In the first place, we must consider the intellectual tumult that was taking place at this time and raising fundamental difficulties for traditional Catholic beliefs. It was one thing to suggest that the church had got itself into something of a mess; it was quite another to suggest that some of its fundamental ideas might rest on misunderstandings of the

Bible and thus might need to be reviewed, and possibly rejected. To understand this velvet revolution in the world of ideas, we must consider the rise of humanism at the time of the Renaissance and its implications for the transformation of Christianity. Ideas have the power to change society; the Renaissance set in motion a change in the world of ideas that was soon to be mirrored in the greater world of social reality.

We need to consider a second factor as well: the deeper cultural changes taking place around the dawn of the sixteenth century, which led many to yearn to break with the tradition of the past and to see the medieval church as hindering such a change. Change was in the air: individuals sensed that alternative means of self-actualization might lie to hand, and communities longed for increasing autonomy and less interference from traditional sources of authority—such as the church. The paradoxes and apparent contradictions of late medieval attitudes to the church can be resolved to some extent by noting that the church and its agents were valued when they protected, encouraged, or affirmed personal and communal fulfillment, and they were disliked when they sought to impose the church's own authority or supported the authority of unpopular clients.

We may turn immediately to consider the first of these factors—the rise of the "new learning," which proved to be so formidable a catalyst for change at this time.


Christianity is a complex, multilayered reality. As we have seen, particular criticisms were leveled at the institutional level during the late medieval period, including the questionable morals of the papacy, the absence of senior bishops from their dioceses, and the poor quality of local parish clergy. All of these could be remedied without undue difficulty by appropriate measures. Yet what if criticism was directed at a more fundamental level—that of the ideas on which the institutions of the church were ultimately based?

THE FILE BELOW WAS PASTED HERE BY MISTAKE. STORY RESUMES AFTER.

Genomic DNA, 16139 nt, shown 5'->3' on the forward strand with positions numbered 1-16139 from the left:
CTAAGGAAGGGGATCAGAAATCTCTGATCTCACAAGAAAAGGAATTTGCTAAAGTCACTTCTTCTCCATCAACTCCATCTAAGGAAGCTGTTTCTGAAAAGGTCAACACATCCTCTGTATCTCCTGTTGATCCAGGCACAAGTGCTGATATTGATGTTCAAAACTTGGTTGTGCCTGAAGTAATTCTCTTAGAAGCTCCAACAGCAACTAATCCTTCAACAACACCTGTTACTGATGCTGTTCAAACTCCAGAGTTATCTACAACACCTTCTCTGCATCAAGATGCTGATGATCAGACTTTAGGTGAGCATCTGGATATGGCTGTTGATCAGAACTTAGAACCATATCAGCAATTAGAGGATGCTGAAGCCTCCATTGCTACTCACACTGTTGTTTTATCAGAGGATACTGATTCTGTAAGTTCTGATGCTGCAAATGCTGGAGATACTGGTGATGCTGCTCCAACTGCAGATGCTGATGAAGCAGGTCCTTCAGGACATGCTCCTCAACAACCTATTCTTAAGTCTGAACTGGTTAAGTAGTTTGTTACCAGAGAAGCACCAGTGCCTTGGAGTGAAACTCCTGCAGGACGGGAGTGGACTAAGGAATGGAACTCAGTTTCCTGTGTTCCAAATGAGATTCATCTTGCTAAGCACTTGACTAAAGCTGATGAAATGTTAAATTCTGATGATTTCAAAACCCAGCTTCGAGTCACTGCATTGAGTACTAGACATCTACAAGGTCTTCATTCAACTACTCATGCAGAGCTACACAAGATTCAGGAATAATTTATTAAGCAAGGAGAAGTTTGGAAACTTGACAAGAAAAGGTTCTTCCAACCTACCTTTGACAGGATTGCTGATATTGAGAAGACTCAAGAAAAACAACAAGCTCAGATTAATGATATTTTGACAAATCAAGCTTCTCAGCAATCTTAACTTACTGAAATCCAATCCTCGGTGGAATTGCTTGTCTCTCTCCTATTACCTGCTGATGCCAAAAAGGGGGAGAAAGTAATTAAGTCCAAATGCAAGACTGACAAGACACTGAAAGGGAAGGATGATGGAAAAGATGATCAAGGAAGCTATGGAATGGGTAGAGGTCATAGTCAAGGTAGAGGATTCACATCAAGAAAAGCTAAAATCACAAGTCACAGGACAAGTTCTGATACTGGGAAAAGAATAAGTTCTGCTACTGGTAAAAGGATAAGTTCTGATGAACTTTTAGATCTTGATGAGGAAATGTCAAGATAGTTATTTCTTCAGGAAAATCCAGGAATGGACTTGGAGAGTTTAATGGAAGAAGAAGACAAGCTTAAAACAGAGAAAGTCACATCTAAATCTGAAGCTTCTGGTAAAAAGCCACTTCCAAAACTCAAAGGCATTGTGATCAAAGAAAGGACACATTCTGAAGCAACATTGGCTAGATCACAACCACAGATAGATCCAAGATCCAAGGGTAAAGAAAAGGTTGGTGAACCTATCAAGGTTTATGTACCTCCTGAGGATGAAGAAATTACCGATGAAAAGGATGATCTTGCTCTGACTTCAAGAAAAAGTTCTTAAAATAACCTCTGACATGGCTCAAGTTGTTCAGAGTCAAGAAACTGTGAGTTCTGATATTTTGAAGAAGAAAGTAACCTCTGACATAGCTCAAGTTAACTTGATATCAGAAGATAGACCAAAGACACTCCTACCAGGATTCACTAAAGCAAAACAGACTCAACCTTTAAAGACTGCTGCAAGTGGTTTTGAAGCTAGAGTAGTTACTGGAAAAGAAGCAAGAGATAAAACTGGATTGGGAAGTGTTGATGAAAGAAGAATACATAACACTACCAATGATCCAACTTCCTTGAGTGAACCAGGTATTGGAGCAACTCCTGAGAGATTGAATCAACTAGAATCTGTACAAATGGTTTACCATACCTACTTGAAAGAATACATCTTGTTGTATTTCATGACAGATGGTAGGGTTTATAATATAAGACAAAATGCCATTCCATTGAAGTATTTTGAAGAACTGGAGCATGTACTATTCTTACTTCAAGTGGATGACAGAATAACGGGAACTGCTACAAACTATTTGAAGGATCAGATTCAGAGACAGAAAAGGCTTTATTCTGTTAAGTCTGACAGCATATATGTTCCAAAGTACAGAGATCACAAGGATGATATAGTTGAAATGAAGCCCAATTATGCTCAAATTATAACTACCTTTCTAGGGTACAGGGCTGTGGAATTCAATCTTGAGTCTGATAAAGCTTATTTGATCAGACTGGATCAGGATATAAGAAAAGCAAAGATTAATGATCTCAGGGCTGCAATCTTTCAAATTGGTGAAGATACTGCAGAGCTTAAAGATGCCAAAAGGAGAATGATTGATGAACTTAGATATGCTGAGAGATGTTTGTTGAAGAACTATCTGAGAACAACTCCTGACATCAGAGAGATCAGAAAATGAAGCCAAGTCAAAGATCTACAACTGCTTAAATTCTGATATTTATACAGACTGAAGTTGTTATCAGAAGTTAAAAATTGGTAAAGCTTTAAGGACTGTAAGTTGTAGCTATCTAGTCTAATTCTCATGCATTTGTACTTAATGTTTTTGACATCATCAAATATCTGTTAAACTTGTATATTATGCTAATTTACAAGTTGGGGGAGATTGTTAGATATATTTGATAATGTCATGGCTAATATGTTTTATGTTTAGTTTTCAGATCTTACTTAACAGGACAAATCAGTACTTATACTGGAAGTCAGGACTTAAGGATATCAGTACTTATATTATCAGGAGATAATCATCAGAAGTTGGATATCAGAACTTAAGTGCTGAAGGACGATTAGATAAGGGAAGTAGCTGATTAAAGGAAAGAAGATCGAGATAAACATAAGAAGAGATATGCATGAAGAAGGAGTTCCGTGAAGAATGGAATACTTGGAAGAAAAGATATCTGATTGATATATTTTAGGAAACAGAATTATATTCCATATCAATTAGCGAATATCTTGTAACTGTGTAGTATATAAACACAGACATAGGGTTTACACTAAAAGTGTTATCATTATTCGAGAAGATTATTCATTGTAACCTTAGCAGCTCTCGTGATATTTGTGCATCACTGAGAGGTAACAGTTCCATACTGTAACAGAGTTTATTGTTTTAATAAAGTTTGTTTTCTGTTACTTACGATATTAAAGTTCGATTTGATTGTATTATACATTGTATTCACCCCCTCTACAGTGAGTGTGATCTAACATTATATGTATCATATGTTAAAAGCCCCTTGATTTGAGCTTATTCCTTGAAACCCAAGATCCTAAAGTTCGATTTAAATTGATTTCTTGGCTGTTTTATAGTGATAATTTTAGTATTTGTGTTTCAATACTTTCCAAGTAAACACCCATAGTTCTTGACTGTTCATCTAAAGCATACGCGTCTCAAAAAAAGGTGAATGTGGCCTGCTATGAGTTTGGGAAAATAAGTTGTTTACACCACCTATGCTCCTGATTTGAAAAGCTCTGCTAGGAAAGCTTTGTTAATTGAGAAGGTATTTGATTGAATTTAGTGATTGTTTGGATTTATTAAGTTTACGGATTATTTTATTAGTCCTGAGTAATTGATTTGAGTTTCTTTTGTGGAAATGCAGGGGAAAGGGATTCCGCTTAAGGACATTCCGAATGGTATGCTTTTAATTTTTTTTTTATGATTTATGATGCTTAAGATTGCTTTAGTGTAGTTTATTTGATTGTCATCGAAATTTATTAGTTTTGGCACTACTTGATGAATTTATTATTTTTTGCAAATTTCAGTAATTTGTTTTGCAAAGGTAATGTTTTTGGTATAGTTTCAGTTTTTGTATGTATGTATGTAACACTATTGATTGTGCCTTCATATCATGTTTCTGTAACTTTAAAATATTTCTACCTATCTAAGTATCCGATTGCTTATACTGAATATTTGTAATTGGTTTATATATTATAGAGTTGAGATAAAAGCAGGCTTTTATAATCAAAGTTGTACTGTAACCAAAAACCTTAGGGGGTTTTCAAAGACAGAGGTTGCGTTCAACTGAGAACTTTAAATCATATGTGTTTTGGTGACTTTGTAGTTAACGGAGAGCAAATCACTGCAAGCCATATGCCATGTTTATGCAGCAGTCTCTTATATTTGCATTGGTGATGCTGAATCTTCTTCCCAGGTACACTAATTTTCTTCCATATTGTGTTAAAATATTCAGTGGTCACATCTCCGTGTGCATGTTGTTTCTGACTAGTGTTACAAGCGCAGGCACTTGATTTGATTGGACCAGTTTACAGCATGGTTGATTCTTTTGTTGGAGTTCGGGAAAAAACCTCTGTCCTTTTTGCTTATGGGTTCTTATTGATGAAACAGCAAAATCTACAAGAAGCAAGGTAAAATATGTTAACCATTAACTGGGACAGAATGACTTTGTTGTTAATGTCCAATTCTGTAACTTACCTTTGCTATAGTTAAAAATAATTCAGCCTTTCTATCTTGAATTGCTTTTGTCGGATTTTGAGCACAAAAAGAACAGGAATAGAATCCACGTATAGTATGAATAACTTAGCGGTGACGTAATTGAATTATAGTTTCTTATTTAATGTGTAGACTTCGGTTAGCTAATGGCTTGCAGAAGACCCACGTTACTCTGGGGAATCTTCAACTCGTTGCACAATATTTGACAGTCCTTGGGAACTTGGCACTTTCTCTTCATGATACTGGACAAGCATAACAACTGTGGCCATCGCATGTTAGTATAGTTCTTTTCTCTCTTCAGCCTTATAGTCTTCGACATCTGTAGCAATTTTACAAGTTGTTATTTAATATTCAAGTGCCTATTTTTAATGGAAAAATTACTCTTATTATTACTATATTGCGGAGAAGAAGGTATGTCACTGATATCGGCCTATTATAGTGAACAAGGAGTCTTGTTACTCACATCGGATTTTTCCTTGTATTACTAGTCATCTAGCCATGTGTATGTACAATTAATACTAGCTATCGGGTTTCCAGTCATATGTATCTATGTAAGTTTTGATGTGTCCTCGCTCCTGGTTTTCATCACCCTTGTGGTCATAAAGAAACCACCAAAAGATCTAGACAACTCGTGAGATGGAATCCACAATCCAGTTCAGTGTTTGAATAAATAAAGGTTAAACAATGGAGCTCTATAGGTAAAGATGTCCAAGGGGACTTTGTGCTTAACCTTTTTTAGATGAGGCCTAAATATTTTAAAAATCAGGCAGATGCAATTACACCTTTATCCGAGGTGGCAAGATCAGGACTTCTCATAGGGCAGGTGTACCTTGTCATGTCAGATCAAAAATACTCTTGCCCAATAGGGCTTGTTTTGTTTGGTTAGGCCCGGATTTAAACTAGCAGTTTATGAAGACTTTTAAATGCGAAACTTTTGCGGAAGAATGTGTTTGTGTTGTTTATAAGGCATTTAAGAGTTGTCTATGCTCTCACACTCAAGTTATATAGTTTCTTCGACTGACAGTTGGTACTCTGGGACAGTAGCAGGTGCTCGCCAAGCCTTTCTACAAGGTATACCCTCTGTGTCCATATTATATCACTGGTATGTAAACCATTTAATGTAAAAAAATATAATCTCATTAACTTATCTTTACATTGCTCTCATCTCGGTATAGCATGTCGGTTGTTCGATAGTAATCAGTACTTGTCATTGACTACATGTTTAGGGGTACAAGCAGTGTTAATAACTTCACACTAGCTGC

In the case of Christianity, the ideas in question derive from the Bible. As with any classic religious text, three fundamental questions arise concerning its application: How is the most authentic form of that text to be determined? How is it to be translated? And how is it to be interpreted?27

By the end of the twelfth century, all three of these questions appeared to have been settled.28 The question of the "canon" of the Bible had been sorted out seven centuries earlier and was not seen as particularly problematic. There was a minor debate, never regarded as particularly significant, over the status of some Old Testament books that appeared in the Greek version of the Old Testament (the "Sep-tuagint") but not in Hebrew versions. It was known that there had been some corruption in the transmission of the standard Latin translation of the Bible (discussed later here)—but it was widely believed that the thirteenth-century so-called Paris edition had eliminated most of these. The basic text of the Bible thus seemed to have been agreed upon.